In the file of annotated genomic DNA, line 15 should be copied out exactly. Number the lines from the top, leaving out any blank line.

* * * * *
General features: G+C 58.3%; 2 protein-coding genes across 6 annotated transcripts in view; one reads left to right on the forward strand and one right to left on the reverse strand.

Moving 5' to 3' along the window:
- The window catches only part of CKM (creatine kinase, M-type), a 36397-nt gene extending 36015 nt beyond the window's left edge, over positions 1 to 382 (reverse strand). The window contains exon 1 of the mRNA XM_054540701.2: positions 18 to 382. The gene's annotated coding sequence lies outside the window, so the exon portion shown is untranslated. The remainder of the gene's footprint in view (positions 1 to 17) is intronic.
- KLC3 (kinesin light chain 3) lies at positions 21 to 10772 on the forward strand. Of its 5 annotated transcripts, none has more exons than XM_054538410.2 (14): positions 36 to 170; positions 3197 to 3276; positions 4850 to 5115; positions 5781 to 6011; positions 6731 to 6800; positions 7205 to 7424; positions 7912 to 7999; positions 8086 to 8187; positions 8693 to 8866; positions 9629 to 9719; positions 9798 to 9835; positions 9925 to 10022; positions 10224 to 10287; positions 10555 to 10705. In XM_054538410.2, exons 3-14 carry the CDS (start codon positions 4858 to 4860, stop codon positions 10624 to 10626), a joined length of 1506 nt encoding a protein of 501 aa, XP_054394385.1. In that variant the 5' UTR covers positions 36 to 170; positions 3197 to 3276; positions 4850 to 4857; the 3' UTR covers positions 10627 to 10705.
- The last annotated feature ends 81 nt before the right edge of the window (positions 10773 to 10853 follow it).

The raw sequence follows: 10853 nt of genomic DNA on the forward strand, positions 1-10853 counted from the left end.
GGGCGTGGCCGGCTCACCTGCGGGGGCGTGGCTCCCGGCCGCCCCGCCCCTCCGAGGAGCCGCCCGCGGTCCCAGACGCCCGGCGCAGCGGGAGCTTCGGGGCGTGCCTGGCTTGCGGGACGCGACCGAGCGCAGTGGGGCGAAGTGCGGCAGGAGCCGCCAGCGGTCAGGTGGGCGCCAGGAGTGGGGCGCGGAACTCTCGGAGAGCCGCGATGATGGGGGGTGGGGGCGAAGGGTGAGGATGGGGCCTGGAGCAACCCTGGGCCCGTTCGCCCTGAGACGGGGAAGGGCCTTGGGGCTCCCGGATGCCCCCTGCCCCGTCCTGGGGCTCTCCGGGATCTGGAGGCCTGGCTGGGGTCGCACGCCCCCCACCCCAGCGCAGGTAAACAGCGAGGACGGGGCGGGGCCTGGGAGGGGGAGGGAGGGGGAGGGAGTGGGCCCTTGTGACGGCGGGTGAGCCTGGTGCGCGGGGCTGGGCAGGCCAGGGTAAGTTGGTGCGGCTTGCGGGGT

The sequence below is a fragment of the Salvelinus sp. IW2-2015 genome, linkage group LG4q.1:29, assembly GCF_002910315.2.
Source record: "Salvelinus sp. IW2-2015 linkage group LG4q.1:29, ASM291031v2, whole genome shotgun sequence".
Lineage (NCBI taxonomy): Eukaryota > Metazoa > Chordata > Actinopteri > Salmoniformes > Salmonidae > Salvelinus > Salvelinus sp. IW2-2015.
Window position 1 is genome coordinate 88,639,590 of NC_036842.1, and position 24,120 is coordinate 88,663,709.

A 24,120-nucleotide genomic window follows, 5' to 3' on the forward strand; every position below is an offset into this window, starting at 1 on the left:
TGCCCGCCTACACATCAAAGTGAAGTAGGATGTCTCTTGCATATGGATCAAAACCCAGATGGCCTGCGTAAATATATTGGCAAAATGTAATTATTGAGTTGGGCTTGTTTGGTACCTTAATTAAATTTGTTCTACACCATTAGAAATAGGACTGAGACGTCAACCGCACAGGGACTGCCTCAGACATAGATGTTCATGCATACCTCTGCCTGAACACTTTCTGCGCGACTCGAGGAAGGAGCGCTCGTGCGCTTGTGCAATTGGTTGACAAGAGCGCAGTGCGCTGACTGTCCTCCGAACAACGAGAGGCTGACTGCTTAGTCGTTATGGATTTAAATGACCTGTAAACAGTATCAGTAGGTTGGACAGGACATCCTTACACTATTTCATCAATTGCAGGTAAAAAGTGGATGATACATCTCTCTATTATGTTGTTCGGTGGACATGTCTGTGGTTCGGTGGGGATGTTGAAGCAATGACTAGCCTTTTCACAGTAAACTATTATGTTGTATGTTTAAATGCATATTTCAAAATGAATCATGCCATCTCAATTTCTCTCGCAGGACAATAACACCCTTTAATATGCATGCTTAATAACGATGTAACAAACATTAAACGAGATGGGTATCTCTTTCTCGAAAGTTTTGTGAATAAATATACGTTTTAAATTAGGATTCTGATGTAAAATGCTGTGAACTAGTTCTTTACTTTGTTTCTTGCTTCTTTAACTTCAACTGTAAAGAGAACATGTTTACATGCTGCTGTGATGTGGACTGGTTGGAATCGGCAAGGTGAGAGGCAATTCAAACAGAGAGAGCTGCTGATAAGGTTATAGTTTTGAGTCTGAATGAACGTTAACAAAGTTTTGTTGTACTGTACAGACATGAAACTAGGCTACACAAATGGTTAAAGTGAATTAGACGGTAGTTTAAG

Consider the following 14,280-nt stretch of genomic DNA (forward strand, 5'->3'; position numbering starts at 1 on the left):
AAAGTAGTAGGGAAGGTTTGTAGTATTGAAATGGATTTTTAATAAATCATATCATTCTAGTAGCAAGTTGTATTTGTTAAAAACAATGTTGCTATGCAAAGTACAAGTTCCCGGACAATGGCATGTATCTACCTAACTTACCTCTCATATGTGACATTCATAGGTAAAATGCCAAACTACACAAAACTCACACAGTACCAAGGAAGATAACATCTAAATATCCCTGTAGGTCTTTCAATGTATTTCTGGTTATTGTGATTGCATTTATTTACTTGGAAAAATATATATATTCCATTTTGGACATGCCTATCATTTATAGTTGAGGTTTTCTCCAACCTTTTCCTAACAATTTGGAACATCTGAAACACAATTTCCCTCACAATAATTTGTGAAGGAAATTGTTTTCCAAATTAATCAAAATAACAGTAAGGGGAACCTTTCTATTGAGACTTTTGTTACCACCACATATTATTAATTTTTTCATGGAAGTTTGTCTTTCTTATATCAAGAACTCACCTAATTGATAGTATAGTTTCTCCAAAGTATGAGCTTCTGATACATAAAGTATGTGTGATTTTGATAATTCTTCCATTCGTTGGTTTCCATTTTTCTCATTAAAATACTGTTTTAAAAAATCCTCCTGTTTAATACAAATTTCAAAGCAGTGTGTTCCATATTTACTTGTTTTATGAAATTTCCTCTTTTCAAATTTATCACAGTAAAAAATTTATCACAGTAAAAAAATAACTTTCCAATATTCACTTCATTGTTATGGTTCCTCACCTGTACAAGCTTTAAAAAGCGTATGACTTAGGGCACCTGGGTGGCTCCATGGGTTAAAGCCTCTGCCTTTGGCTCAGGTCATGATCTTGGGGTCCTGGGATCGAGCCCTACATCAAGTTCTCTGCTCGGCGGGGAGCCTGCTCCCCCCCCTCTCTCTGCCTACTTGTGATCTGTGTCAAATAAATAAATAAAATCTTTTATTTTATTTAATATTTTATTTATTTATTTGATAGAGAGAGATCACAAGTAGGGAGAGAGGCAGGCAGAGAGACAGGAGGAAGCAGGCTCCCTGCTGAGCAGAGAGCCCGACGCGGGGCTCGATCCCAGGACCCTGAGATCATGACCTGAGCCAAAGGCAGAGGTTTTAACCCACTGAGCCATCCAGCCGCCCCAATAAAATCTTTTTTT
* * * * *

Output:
AAAGTAGTAGGGAAGGTTTGTAGTATTGAAATGGATTTTTAATAAATCATATCATTCTAGTAGCAAGTTGTATTTGTTAAAAACAATGTTGCTATGCAAAGTACAAGTTCCCGGACAATGGCATGTATCTACCTAACTTACCTCTCATATGTGACATTCATAGGTAAAATGCCAAACTACACAAAACTCACACAGTACCAAGGAAGATAACATCTAAATATCCCTGTAGGTCTTTCAATGTATTTCTGGTTATTGTGATTGCATTTATTTACTTGGAAAAATATATATATTCCATTTTGGACATGCCTATCATTTATAGTTGAGGTTTTCTCCAACCTTTTCCTAACAATTTGGAACATCTGAAACACAATTTCCCTCACAATAATTTGTGAAGGAAATTGTTTTCCAAATTAATCAAAATAACAGTAAGGGGAACCTTTCTATTGAGACTTTTGTTACCACCACATATTATTAATTTTTTCATGGAAGTTTGTCTTTCTTATATCAAGAACTCACCTAATTGATAGTATAGTTTCTCCAAAGTATGAGCTTCTGATACATAAAGTATGTGTGATTTTGATAATTCTTCCATTCGTTGGTTTCCATTTTTCTCATTAAAATACTGTTTTAAAAAATCCTCCTGTTTAATACAAATTTCAAAGCAGTGTGTTCCATATTTACTTGTTTTATGAAATTTCCTCTTTTCAAATTTATCACAGTAAAAAATTTATCACAGTAAAAAAATAACTTTCCAATATTCACTTCATTGTTATGGTTCCTCACCTGTACAAGCTTTAAAAAGCGTATGACTTAGGGCACCTGGGTGGCTCCATGGGTTAAAGCCTCTGCCTTTGGCTCAGGTCATGATCTTGGGGTCCTGGGATCGAGCCCTACATCAAGTTCTCTGCTCGGCGGGGAGCCTGCTCCCCCCCCTCTCTCTGCCTACTTGTGATCTGTGTCAAATAAATAAATAAAATCTTTTATTTTATTTAATATTTTATTTATTTATTTGATAGAGAGAGATCACAAGTAGGGAGAGAGGCAGGCAGAGAGACAGGAGGAAGCAGGCTCCCTGCTGAGCAGAGAGCCCGACGCGGGGCTCGATCCCAGGACCCTGAGATCATGACCTGAGCCAAAGGCAGAGGTTTTAACCCACTGAGCCATCCAGCCGCCCCAATAAAATCTTTTTTT